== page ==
She added that strengthening official statistics in the region’s countries is not just the responsibility of national statistics offices, but of society as a whole, and the State most especially.

“This highlights the importance of giving more priority and resources to the development of National Statistical Systems, while simultaneously taking action to improve the legal and institutional framework of these systems with the aim of bolstering confidence in statistics among all social, economic and political actors,” she said.

During her remarks, Alicia Bárcena welcomed Rolando Ocampo, the new Chief of ECLAC’s Statistics Division.

Meanwhile, Guillermo Patillo, in his capacity as chair of the Tenth Meeting of the Statistical Conference of the Americas, highlighted the exchange of experiences taking place between the region’s countries in areas such as geography and matters related to big volumes of data.

“We hope that over the next two years, we will continue making progress on ever more effective coordination and on increasingly profound exchanges of experience and knowledge, under the aegis of ECLAC, which has provided us with a unique forum for integration,” he stated.

The INE’s Director added that in the last biennium, the region’s countries “have carried forward a set of initiatives that contribute to elevating the average level of statistics and of the methodologies we use.”

“For the biennium that is about to start, we have sought to focus our efforts so that we can achieve things that make sense to us and that take us a step further with regard to methodological and technical issues,” he said.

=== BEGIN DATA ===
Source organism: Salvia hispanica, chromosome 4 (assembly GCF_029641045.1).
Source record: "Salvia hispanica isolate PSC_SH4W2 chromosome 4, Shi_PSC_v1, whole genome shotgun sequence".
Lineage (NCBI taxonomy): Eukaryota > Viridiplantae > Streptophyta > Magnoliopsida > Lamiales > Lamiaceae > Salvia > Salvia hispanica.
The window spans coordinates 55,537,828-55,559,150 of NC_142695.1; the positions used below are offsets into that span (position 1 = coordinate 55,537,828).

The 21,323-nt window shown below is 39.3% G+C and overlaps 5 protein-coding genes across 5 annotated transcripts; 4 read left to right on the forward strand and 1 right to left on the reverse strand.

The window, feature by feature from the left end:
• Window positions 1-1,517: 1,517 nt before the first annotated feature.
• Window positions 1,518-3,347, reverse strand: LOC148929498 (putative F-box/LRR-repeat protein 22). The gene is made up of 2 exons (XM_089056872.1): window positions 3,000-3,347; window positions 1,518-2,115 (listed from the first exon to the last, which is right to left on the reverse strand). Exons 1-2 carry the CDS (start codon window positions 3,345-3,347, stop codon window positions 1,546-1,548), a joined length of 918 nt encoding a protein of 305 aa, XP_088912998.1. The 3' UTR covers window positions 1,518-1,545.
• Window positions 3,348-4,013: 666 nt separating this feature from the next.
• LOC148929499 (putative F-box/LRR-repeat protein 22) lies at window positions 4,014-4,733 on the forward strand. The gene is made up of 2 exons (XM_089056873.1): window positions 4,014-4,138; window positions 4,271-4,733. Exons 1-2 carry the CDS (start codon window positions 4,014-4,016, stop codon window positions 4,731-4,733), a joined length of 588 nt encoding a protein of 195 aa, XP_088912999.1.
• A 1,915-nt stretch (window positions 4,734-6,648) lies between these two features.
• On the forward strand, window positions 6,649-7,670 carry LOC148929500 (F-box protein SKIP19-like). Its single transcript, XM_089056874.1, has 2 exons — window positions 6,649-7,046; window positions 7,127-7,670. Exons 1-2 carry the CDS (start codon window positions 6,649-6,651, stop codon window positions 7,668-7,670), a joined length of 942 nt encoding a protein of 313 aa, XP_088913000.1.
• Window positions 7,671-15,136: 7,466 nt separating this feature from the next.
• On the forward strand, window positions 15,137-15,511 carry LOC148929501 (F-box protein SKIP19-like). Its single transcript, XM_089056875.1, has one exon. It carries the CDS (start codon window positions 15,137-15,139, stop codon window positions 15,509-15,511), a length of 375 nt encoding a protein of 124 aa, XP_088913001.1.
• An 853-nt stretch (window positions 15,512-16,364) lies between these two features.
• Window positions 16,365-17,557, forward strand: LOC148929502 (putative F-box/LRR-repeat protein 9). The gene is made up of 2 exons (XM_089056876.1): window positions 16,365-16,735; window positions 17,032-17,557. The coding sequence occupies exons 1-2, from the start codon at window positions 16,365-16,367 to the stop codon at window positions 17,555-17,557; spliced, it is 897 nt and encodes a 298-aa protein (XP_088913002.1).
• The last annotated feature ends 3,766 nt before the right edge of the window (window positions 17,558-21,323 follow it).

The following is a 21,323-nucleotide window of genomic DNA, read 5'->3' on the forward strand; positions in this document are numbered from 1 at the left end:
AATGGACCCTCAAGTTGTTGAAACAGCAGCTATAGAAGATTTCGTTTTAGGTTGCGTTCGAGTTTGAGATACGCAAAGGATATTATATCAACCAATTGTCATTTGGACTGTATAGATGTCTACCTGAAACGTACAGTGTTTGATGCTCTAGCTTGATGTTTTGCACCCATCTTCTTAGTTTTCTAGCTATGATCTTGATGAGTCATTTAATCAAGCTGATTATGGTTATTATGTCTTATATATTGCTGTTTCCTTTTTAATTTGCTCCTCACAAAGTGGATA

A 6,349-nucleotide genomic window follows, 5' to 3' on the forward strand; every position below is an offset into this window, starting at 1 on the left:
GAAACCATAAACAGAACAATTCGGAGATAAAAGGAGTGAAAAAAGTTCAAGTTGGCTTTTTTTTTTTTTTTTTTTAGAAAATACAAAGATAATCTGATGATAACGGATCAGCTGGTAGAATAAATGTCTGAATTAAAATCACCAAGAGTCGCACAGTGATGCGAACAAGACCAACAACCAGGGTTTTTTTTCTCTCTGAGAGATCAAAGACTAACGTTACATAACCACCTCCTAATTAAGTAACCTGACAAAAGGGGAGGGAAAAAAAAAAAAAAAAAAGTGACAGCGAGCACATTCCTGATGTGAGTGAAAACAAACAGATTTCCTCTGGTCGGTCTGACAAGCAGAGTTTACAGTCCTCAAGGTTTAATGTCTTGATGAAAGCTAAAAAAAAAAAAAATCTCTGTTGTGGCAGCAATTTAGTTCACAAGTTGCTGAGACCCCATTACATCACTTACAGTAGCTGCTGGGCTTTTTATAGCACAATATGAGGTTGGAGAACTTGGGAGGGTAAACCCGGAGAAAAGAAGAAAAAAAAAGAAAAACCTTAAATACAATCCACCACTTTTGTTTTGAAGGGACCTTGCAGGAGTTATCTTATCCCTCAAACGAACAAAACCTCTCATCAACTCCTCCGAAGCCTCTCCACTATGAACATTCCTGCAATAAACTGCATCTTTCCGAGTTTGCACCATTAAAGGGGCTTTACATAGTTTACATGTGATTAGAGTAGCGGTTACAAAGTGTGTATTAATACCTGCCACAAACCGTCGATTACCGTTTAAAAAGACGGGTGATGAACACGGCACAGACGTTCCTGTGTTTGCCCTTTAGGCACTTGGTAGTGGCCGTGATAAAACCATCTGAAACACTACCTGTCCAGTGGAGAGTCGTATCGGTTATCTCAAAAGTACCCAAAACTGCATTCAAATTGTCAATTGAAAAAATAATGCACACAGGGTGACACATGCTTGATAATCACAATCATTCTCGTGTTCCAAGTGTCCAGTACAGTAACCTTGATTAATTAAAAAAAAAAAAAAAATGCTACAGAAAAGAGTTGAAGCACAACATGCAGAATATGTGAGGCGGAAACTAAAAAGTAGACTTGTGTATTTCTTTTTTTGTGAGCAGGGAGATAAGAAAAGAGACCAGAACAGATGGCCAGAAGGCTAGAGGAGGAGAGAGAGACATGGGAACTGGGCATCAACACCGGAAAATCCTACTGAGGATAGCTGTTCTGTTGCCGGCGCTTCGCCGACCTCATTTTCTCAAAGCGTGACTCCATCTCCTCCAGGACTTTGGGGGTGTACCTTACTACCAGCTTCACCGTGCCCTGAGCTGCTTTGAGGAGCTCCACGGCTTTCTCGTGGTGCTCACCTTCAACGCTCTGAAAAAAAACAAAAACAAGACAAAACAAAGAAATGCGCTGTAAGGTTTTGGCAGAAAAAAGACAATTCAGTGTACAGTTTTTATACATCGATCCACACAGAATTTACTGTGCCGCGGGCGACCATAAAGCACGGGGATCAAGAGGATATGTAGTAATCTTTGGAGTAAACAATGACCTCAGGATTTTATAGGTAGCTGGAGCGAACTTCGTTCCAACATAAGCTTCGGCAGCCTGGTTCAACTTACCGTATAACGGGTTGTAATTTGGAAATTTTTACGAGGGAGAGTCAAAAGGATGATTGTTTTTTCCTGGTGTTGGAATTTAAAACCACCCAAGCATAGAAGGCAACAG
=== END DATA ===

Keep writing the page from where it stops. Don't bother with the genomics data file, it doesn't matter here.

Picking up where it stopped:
The Statistical Conference of the Americas is a subsidiary body of ECLAC and its main mandates include promoting the development and improvement of national statistics and their international comparability, as well as international, regional and bilateral cooperation among national offices and international and regional agencies.

During the SCA’s tenth meeting, participants will address the institutional strengthening of national statistics offices and their leading role, the development of human resources and of statistical production to ensure its quality, as well as regional and international coordination and cooperation for developing official statistics in the region.

Member States will also analyze the outcomes of the Biennial Programme of Regional and International Cooperation Activities 2018-2019, approve the creation of Working Groups for the 2020-2021 period, and select the new Executive Committee of the Conference for the 2020-2021 biennium.

In addition, a joint session will be held with members of the Regional Committee of United Nations Global Geospatial Information Management for the Americas.

As a prelude to the Conference’s tenth meeting, on Monday, November 18, a high-level seminar was held on the future of economic statistics in Latin America and the Caribbean, in which prominent experts called for rethinking the current statistics system’s pertinence for tackling structural challenges in a changing world, in light of the 2030 Agenda.